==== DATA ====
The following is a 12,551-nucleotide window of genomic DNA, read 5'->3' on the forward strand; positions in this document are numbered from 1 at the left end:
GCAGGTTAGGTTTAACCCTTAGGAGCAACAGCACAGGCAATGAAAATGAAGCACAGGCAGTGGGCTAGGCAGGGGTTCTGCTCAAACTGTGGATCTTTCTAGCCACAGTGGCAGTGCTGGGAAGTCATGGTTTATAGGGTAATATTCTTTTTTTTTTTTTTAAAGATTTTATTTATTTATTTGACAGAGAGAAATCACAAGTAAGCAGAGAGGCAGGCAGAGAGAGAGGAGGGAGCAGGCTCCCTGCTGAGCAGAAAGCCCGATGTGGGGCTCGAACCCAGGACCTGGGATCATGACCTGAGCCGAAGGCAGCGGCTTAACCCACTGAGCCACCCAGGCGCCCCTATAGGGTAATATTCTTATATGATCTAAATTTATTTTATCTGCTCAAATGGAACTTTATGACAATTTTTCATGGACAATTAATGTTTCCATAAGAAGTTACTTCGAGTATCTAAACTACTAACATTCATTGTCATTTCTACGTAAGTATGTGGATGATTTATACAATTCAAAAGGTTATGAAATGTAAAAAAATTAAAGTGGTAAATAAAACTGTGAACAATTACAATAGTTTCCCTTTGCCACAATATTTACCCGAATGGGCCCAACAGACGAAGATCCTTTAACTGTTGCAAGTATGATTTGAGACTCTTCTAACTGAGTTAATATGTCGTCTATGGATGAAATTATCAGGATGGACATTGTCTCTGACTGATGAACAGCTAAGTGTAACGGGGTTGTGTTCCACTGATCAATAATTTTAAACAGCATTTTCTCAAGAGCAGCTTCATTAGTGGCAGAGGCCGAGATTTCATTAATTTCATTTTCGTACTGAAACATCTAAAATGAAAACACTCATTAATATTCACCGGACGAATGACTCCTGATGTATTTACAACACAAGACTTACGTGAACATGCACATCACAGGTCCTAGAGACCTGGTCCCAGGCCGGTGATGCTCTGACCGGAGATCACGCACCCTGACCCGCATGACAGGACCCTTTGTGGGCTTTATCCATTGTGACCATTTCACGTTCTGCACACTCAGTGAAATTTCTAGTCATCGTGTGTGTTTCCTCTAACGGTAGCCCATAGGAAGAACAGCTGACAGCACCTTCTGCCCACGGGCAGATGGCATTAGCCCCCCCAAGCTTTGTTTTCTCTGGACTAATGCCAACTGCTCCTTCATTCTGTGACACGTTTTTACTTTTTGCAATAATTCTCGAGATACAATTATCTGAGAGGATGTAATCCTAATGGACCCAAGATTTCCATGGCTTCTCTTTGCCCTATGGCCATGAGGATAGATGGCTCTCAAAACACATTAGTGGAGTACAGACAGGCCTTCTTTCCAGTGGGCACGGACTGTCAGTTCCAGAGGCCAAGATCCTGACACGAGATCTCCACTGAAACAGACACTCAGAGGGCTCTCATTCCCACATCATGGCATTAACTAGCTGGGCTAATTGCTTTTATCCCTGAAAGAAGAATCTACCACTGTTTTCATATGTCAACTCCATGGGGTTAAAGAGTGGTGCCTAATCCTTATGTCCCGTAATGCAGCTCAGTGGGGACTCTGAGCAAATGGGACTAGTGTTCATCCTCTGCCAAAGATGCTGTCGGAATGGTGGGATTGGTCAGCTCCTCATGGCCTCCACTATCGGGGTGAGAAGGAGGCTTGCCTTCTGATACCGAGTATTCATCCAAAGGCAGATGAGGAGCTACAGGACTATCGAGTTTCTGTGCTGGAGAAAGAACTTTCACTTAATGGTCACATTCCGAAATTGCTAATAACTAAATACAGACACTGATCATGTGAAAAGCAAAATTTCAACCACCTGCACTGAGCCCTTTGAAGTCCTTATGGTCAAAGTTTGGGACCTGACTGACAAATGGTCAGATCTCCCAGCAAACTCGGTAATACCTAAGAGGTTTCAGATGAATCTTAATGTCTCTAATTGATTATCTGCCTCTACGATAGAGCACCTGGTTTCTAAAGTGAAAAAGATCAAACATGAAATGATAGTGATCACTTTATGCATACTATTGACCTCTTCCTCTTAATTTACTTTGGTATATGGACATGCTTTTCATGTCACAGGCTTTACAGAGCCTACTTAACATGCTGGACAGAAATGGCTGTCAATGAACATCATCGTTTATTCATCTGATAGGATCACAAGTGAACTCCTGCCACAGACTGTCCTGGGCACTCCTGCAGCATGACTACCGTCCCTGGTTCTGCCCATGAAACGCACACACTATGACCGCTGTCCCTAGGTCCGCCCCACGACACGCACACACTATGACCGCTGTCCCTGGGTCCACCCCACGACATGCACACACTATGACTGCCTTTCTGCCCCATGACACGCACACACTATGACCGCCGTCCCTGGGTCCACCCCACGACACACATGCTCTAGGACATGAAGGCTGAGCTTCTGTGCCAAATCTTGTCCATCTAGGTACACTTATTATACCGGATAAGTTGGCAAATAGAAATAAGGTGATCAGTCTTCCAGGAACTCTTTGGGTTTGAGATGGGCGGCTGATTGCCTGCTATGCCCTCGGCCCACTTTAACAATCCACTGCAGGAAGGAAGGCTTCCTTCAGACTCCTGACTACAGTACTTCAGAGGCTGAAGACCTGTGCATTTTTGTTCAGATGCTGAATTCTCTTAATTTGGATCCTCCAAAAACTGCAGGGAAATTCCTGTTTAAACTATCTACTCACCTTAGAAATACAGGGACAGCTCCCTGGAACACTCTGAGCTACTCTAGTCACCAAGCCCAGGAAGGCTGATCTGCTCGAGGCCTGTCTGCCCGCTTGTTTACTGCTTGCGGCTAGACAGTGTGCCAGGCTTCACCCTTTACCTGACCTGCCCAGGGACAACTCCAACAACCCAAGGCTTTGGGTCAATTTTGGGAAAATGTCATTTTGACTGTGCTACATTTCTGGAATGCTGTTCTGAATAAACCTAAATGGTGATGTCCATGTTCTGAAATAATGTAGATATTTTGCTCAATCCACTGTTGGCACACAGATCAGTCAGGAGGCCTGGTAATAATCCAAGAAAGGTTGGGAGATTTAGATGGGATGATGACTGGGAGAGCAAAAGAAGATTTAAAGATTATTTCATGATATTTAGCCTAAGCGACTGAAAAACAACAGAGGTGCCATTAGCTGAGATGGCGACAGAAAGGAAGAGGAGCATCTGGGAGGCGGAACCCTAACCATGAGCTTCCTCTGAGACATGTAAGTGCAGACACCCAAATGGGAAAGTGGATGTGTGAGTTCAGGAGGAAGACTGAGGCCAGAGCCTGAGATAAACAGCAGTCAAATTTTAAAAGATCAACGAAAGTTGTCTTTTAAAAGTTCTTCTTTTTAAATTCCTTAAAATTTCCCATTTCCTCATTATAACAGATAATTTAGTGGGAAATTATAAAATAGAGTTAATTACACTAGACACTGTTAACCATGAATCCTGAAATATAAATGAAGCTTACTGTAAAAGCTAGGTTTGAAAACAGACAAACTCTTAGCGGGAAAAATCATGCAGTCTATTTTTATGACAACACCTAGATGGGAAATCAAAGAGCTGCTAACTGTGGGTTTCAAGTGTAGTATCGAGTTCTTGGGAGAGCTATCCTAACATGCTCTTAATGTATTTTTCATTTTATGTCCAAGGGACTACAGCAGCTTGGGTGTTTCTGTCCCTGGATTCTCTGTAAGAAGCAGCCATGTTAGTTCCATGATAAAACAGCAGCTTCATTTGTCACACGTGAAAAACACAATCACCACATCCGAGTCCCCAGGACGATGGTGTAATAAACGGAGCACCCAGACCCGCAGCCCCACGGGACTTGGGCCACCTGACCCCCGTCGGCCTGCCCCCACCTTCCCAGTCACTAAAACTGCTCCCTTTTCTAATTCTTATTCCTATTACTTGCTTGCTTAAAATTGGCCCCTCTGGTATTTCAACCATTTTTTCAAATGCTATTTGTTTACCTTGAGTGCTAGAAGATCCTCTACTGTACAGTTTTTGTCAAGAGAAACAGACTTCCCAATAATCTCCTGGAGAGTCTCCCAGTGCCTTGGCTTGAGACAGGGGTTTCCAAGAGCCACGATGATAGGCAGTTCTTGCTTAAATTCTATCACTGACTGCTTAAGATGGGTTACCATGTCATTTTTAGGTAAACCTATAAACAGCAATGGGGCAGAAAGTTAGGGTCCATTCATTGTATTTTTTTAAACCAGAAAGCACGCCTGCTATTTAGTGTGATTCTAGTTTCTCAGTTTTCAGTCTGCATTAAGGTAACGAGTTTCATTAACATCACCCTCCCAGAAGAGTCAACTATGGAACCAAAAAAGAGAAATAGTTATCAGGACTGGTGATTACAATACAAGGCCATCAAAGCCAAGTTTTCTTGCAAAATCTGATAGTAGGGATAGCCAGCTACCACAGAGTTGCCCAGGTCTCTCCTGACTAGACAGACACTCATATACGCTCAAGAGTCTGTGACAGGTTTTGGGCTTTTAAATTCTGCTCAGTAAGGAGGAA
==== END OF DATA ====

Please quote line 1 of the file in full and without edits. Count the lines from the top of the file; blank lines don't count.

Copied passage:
The following is a 12,551-nucleotide window of genomic DNA, read 5'->3' on the forward strand; positions in this document are numbered from 1 at the left end: